Sparks’ heyday was/is –
(A.) In the mid-70s when, as part of the glam movement that included Bowie and T. Rex, they scored several Top 20 hits,
(B.) In the early 80s, when they broke thru into the American market with massive MTV airplay for “Cool Places”, their duet with the Go-Go’s Jane Weidlin,
(C.) In the mid-90s, when they had dance club hits with “When Do I Get to Sing ‘My Way’”, “When I Kiss You (I Hear Charlie Parker Playing)” and “The Number One Song in Heaven” (featuring Jimmy Sommerville) or,
(D.) Currently happening with the release of their critically acclaimed “Lil’ Beethoven” in 2002 and “Hello Young Lovers” just last month.
If you’re from the UK, you probably answered (A). If you’re from the U.S., you probably answered (B). If you’re a fading club kid, you may have answered (C), and if you’re a twenty-something hipster and part-time Pitchfork writer, you surely answered (D). After 35 years and 20 albums touching upon just about every era and sub-genre of pop music, any answer is really acceptable.
Ron and Russell Mael recorded the first Sparks album back in 1971to a largely indifferent public. It wasn’t until three years and two albums later that the UK got into the witty wordplay and unconventional song structures (and subjects) to make Sparks unlikely teen idols. It took America a few more years to catch on, but by 1982, Sparks finally broke into the Hot 100 with “I Predict”, a single inspired by the National Enquirer:
You’re gonna take
A walk in the rain
And you’re gonna get wet
You’re gonna eat
A bowl of chow mein
And be hungry real soon
Sparks were flying high after having adopted another band called Bates Motel to back them up. “Angst In My Pants” was the second album to come from this lineup, and lead-off single “I Predict” was a fairly big hit along the west coast. It even nabbed the boys a spot on “American Bandstand”. This was probably Sparks’ most successful period in the States – they finally charted on the Hot 100, they were featured on the soundtrack to the movie “Valley Girl”, they were one of the most played artists on the nation’s most influential new wave radio station, KROQ, and here they were trading quips with Dick Clark. Make sure you watch the interview between songs to see Ron leave eternal teenager Dick Clark in hysterics:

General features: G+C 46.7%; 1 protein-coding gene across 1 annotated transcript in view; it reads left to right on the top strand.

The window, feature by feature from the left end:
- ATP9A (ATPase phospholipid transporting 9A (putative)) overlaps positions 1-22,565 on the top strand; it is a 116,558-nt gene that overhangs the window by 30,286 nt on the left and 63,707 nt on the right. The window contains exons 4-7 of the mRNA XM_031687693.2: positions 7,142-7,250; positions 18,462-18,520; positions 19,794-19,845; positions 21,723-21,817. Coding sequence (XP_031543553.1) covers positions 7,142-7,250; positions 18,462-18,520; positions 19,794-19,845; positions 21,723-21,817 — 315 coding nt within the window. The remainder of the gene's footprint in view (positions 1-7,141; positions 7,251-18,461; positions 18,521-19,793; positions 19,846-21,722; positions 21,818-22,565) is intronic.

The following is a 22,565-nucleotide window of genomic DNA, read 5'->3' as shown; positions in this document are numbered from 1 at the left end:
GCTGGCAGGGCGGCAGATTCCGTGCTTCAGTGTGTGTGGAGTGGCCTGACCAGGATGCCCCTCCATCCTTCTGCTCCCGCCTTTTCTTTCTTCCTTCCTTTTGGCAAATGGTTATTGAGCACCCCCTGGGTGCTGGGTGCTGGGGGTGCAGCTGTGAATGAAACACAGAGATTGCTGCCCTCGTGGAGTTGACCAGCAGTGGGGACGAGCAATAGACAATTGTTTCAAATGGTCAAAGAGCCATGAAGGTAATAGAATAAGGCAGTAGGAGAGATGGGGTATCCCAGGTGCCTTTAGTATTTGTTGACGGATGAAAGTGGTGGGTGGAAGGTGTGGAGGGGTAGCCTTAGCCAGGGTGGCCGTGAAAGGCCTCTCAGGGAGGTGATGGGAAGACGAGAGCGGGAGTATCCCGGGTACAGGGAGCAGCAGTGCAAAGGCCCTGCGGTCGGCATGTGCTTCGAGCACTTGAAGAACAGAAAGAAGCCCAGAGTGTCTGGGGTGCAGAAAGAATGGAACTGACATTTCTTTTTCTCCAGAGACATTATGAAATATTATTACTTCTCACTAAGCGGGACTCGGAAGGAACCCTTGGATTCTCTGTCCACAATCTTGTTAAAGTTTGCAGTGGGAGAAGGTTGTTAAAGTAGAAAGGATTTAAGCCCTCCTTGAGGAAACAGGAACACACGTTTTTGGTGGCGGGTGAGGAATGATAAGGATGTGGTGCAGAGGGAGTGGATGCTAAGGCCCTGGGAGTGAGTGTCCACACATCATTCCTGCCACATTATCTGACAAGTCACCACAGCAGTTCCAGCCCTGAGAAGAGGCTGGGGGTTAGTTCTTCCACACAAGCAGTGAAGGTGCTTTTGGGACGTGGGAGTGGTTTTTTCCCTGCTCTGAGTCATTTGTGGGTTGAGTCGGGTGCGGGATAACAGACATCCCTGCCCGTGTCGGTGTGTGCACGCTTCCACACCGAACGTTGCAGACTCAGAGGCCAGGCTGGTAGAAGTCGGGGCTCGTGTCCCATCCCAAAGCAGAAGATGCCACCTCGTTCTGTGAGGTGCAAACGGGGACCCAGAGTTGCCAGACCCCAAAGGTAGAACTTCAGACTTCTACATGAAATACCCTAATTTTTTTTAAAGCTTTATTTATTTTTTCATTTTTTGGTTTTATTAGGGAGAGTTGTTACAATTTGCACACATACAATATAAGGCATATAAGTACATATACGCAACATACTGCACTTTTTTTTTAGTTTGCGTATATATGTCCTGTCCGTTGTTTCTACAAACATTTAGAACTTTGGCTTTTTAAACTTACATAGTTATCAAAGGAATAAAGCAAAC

I firmly believe you must have a specific type of brain wiring to be a Sparks fan. I’ve played Sparks songs for friends of mine that have nearly similar tastes in music and have been rewarded with blank stares. Some people just don’t get it and that’s okay. While the early 80s were probably Sparks’ most accessible period for America, it seems most of the nation just wasn’t quite ready for songs about instant weight loss, living female cigarettes who die a fiery, ashy death, and the dangers of being “Eaten By The Monster Of Love”.
“Angst In My Pants” laid the groundwork for Sparks in the States that they built upon a year later with…well, that’s another Lost in the 80s post. Trust me, Sparks gave me a lot to work with here – as one of my all-time favorite bands from the 80s(…and 70s, and 90s, and 00s…), you’ll be reading about them here again soon.
”I Predict” peaked at #60 on the Billboard Pop Singles Chart.
“Angst In My Pants” peaked at #173 on the Pop Albums Chart.
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